By BROOKLYN BROWN
One Feather Reporter
CHEROKEE, N.C.— On the evening of Saturday, Nov. 4, Ayosta Lossie, a junior at Cherokee High School, presented her first collection in the 2023 Kananesgi Fashion Show, becoming the youngest designer to enter the show. Her mother, Lori Reed, an arts and crafts teacher at Cherokee Central Schools (CCS), presented her own collection, and watched on lovingly as her teenage daughter and her friends slayed the runway.
Both are members of the Eastern Band of Cherokee Indians.
Lossie began designing clothes as early as 7-years-old. “I would always get little sketchbooks and draw a person and draw a dress on them,” she said. Lossie now uses an app on her phone called ibisPaint to sketch out designs. Lossie was designing clothes on the app during her sit-down interview with the One Feather. She also shared her sketches for her Kananesgi collection, including her burgundy Cherokee syllabary and floral print with elements of white, gray and a striking teal/green. Lossie’s favorite dress from her collection was the elegant midi dress modeled by Candace Craig.
Reed presented a striking collection. Her favorite piece was a sports jersey inspired vest with unique ribbon shirt elements. “The jersey style jacket that I did was one of my favorites because it was a little more creative. I was figuring out a way to add the ribbons without being just everyday ribbons in the way that people are used to seeing ribbons. It was fun and exciting,” she said. Reed also helped sew many of Lossie’s designs, including a stunning ruffle dress.
Lossie’s ankle length skirt modeled by Laura Martinez, a senior at Cherokee High School who was recently crowned Homecoming Queen, was purchased at the Kananesgi Trunk Show on Nov. 5, where designers could sell their pieces modeled in the show.
Lossie modeled in the first-ever Kananesgi Fashion Show. This year’s show was her first experience as a designer. Reed has been a designer in the show three times, with Lossie and her other daughters modeling her collections.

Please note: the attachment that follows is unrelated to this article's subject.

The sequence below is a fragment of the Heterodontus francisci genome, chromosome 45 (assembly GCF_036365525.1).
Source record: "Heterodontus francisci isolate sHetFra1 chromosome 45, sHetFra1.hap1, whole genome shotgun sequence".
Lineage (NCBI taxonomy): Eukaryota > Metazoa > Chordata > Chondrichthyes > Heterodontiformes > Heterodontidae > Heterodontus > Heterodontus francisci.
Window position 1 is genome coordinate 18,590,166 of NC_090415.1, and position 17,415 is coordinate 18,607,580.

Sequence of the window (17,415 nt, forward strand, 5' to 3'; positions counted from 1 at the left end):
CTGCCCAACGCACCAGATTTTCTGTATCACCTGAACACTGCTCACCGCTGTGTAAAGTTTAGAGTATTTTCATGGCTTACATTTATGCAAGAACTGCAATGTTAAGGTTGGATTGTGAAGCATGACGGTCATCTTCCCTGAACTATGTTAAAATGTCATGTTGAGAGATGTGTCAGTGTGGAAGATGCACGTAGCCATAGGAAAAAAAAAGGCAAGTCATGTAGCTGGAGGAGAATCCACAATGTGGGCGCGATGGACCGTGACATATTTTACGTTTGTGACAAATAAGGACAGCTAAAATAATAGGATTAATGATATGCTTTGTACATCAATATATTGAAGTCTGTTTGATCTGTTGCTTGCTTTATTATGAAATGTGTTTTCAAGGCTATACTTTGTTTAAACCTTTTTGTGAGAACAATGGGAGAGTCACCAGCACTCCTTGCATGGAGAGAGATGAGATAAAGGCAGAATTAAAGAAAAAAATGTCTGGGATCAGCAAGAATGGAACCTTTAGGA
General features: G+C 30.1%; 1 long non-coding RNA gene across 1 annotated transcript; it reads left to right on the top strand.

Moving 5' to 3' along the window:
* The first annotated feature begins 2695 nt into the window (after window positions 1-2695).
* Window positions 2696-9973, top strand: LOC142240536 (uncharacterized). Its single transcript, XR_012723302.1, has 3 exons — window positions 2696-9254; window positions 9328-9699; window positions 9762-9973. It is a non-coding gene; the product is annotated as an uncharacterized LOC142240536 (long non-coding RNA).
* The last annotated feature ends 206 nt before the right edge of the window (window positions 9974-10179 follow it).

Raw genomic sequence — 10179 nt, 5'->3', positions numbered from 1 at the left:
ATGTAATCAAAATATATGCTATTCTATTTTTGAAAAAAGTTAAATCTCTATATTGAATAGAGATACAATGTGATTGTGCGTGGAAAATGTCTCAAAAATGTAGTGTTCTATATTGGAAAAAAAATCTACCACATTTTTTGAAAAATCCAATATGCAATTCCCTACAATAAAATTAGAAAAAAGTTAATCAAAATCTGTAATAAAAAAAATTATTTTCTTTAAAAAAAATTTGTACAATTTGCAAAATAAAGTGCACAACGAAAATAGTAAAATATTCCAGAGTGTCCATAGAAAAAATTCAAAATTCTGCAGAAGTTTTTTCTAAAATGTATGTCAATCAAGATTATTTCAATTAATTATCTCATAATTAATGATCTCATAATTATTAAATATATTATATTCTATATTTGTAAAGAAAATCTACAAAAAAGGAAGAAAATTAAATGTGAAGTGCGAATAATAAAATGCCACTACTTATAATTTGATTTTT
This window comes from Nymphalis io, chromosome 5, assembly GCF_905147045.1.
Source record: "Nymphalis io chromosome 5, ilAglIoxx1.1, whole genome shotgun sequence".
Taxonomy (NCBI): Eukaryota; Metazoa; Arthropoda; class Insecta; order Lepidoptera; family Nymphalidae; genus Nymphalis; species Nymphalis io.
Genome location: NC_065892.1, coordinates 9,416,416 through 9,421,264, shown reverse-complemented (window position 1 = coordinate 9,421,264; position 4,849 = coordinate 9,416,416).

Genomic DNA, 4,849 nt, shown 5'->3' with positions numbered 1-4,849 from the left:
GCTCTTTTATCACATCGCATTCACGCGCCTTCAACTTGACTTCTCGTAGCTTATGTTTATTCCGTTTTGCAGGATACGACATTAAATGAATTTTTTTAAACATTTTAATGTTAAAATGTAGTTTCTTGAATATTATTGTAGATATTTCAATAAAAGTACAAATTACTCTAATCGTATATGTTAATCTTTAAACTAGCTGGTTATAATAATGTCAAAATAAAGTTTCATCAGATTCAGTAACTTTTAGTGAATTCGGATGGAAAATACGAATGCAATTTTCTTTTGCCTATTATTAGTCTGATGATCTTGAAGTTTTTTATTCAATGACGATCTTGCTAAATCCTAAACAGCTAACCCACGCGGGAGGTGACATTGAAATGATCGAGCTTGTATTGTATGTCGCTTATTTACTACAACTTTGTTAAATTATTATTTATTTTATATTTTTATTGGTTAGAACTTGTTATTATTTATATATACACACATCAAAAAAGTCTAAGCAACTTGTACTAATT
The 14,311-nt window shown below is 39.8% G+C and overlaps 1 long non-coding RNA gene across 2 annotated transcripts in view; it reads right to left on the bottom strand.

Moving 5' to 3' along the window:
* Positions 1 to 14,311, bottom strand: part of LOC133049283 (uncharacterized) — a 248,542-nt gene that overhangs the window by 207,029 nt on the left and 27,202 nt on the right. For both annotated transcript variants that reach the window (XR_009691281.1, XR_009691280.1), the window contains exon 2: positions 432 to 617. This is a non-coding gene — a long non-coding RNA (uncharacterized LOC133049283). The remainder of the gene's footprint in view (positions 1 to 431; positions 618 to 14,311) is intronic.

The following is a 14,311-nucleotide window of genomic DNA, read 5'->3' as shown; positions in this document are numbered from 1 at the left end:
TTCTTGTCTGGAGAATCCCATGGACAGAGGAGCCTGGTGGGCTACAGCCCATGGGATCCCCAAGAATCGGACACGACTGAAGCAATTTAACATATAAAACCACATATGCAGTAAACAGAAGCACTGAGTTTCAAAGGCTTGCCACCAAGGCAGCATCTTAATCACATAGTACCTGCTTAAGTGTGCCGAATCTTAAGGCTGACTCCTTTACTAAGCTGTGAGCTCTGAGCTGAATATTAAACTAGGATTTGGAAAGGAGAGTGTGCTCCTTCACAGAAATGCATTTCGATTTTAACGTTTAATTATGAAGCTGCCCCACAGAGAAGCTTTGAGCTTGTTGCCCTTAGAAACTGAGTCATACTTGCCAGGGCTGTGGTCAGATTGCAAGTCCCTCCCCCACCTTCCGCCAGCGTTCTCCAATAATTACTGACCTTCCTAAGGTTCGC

“I think the Fashion Show is important because it puts Cherokee art in the public eye and brings more artists out,” Lossie said.
Reed believes the show can set new trends for contemporary Cherokee art and design. “The show provides an outlet for ideas. If you have an idea for something you would like to wear or would like people to see, the Fashion Show is a place you can do that,” she said. “I worked at the Oconaluftee Indian Village, and I would always say that young men should wear the traditional oblique belts to prom or things like that. There are ways to incorporate traditional dress into everyday wear to make it more Cherokee.”
The mother and daughter pair enjoy creating art together. “A lot of times Ayosta can give me feedback that I can’t get it from just anybody. She understands art and what I do, and she’s open to listening, too,” Reed said.
Lossie’s teacher, Megan Barnes, an art teacher at CCS, is excited for Lossie’s future in art. “Ayosta exemplifies the importance of Contemporary Native American cultural visibility. Her ability to incorporate traditional designs and elements into her work is flawless. She is an accomplished artist who has always pushed to express herself and her Cherokee culture through various forms of art. From drawing to basket weaving to fashion design, she creates her own unique combinations of traditional styles and modern techniques,” she said.
“Ayosta’s work comes effortlessly from her life experiences as a modern-day Indigenous student living in a 21st Century world. She pushes herself to make the best work she can and delivers every single time. You will be blown away by this young artist’s work. Keep an eye on Ayosta Lossie, she is going to take the art world by storm!”
Lossie and Reed are already thinking about ideas for next year’s Fashion Show. With an outstanding collection at the fifth annual show, the community should anticipate incredible work from Lori Reed and her daughter, Ayosta Lossie.